Mr. Robot was our favorite show of 2015
Back in May, I pulled my new copy of Entertainment Weekly out of the mailbox and flipped through it quickly, as I usually do before sitting down to read the whole thing. An article about an unusual premier of a new TV show called Mr. Robot caught my eye. The cyberthriller’s pilot episode was set to make its debut online and through alternative viewing services like Xfinity On Demand, iTunes, Amazon Instant Video, XBOX, and Google Play almost a month earlier than its USA Network television debut on June 24.
The next Monday morning, I shared the news about the show with my colleagues, and we all vowed to watch the new drama about a cybersecurity expert who joins an underground hacker group, as soon as we could. We hoped it would be a more realistic version of the security issues we face today than CSI: Cyber or any number of Hollywood movies. We even contemplated having a weekly viewing party with Avast Virus Lab researchers and getting their comments live, a la Mystery Science Theater 3000, if the show was good.
The very next day after the initial discussion, one of my colleagues, and regular blog writer, Stefanie Smith, received an email from a Mr. Robot production staff member asking if we would be interested in having an Avast antivirus product make an appearance on one of the upcoming episodes. At the time, a few weeks before the pilot episode even aired, this was a difficult call – but our decision to be a part of the show, even for a brief moment, proved to be the right one.
Mr. Robot has consistently been named one of 2015’s best TV shows, and it received Golden Globe nominations for Best Series, Best Actor for Rami Malek, and Best Supporting Actor for Christian Slater.
We didn't watch it together with the Virus Lab guys, but every week after the show, we got their expert opinions about the hacks depicted on Mr. Robot. Here’s some of our favorite moments from season one:
The show’s protagonist, Elliot, attempts to hack into a prison’s network, and fellow hacker, Darlene, helps him by uploading an exploit onto USB sticks. She drops the sticks on the ground, and a police officer picks one up and foolishly inserts it into his work PC. The idea was to inject a customized payload to compromise and gain access to the prison’s network - and then BAM! Avast detects the exploit!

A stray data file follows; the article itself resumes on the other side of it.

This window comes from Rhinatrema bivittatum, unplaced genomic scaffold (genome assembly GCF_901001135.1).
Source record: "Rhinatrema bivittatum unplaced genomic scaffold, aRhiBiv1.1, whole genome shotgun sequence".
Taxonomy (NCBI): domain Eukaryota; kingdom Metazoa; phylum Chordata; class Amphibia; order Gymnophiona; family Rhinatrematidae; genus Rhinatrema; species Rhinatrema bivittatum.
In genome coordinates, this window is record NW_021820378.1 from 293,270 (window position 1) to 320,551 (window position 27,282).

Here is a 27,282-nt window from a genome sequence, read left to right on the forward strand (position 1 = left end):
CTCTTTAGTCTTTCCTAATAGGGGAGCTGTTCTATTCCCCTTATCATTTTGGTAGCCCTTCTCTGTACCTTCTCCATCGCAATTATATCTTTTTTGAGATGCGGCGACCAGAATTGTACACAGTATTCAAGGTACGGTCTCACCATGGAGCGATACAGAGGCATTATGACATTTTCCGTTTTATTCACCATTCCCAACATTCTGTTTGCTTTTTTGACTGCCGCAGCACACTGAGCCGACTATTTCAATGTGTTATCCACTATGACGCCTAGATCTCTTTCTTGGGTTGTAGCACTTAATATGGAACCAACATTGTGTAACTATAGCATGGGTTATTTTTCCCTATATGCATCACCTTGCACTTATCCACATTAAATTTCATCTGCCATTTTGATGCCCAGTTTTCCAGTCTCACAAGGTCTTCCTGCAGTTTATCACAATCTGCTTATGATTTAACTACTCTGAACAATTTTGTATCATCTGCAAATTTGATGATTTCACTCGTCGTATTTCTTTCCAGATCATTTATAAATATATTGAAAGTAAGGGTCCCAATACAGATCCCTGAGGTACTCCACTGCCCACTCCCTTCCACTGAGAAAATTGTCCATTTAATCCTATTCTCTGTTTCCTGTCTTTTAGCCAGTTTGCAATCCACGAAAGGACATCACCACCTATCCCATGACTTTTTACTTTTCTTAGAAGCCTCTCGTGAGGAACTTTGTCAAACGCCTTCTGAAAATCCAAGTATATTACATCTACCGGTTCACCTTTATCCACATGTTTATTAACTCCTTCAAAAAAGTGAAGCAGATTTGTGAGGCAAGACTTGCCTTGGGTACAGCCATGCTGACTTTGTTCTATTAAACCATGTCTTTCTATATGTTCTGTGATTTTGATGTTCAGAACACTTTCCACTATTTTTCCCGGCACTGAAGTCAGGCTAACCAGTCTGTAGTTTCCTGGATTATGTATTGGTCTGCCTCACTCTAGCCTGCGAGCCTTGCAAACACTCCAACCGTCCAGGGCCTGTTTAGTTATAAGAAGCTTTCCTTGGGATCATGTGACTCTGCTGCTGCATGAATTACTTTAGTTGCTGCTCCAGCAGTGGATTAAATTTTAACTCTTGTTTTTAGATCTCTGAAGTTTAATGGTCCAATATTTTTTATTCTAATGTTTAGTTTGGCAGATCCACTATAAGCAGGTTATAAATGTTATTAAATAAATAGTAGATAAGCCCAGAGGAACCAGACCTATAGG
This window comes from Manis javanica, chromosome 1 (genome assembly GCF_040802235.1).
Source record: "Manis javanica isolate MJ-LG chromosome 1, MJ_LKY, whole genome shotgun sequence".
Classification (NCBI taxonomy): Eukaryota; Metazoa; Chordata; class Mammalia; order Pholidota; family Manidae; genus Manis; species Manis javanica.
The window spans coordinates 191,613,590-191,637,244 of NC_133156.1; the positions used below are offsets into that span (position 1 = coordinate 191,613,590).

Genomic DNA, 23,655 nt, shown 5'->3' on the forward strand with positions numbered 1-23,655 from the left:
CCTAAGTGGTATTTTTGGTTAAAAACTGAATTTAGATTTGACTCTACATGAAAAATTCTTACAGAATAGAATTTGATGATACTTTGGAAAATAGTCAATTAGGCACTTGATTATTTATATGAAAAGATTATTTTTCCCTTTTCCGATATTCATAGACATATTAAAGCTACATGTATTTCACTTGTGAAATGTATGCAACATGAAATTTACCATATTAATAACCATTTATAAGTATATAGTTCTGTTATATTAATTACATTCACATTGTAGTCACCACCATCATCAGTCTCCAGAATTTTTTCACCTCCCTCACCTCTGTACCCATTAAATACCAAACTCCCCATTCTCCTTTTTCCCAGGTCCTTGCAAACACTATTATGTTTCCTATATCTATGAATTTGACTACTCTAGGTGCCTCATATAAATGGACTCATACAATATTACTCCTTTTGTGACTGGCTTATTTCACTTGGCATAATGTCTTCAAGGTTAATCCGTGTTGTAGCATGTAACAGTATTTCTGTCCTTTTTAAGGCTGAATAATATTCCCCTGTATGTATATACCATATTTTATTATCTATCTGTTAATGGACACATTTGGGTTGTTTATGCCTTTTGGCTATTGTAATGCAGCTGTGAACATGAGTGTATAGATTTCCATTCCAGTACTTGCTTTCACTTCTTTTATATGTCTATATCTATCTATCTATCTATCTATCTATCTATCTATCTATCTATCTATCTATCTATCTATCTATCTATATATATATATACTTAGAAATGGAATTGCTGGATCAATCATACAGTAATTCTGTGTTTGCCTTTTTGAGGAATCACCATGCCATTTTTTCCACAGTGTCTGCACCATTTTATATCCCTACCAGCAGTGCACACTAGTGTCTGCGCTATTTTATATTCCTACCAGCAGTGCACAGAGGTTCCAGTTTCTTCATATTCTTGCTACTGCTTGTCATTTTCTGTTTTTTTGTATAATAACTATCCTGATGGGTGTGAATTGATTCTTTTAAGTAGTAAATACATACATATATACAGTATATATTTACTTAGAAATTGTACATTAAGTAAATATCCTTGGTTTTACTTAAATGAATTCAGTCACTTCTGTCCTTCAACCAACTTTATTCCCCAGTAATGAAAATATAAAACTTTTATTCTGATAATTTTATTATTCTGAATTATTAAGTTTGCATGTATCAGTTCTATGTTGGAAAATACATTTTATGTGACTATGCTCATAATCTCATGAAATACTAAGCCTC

Elliot wants to control the Steel Mountain secure data facility’s climate control system to overheat it, thus melting ECorp’s tape-based backup. He uses a complicated gateway-impersonating MiTM (man in the middle) attack, ‘Raspberry Pi’, to accomplish his goal. He eventually connects Raspberry Pi to Steel Mountain’s heating and cooling systems. This 3xpl0its.wmv plot is reminiscent of the point of entry in the real-world Target attack.
One of cybercrooks most successful methods is social engineering; psychological techniques used to exploit human weaknesses. Throughout the show’s episodes we saw examples of this technique. Even among the more sophisticated hacks, these are the ones that freaked us out the most.
Hackers want your personal information
Elliot uses a password-cracking tool many times on the show. On one occasion, he wants to hack his therapist’s new boyfriend, Michael. He calls Michael pretending to be from his bank’s fraud department, confirming his address and asking him security questions to verify his account: What is his favorite baseball team? His pet’s name? Using the information he gathered combined with a dictionary brute force attack, which systematically checks all possible passwords until the correct one is found, Elliot hacks Michael’s account.
Hackers want to steal company data
In episode d3bug.mkv, one of Elliot’s colleagues, Ollie, received a music CD from a fake rapper that turns out to have malware on it. The infection that resulted gave ‘The Dark Army’ access to Ollie’s laptop webcam which was used to spy on him and his girlfriend, Angela. The hacker tells Ollie he has photos of Angela, and even Angela’s and her dad’s banking information and social security number. He threatens to blackmail Ollie if he does not spread the malware within his employer, Allsafe’s, systems.
ECorp baddie, Tyrell, uses a backdoor to get into assistant Anwar’s Android device to install an app that could allow remote access. It’s not strictly necessary to root the phone – just gaining physical access to the phone is all he needed. In this episode, Tyrell used an SD card with an application called RooterFrame to gain access, but the actual Android APK is Framaroot.
Elliot needs to remove a hacked server in episode wh1ter0se.m4v, but has to do it by creating an Allsafe service ticket. This request requires his boss, Gideon, to send the ticket, and he uses two-factor authentication to receive a temporary, second code sent to his phone. Elliot asks Darlene to send Gideon's phone hundreds of MMS files to drain the battery, forcing him to charge it- and leave it in his office unattended. Elliot takes physical possession of the device, gets the security token and logs into Gideon’s account to submit a request to take down the server.
Elliot picks the bathroom lock. He explains that “the lock-pick is every hacker’s favorite sport. Unlike virtual systems, when you break it you can feel it.”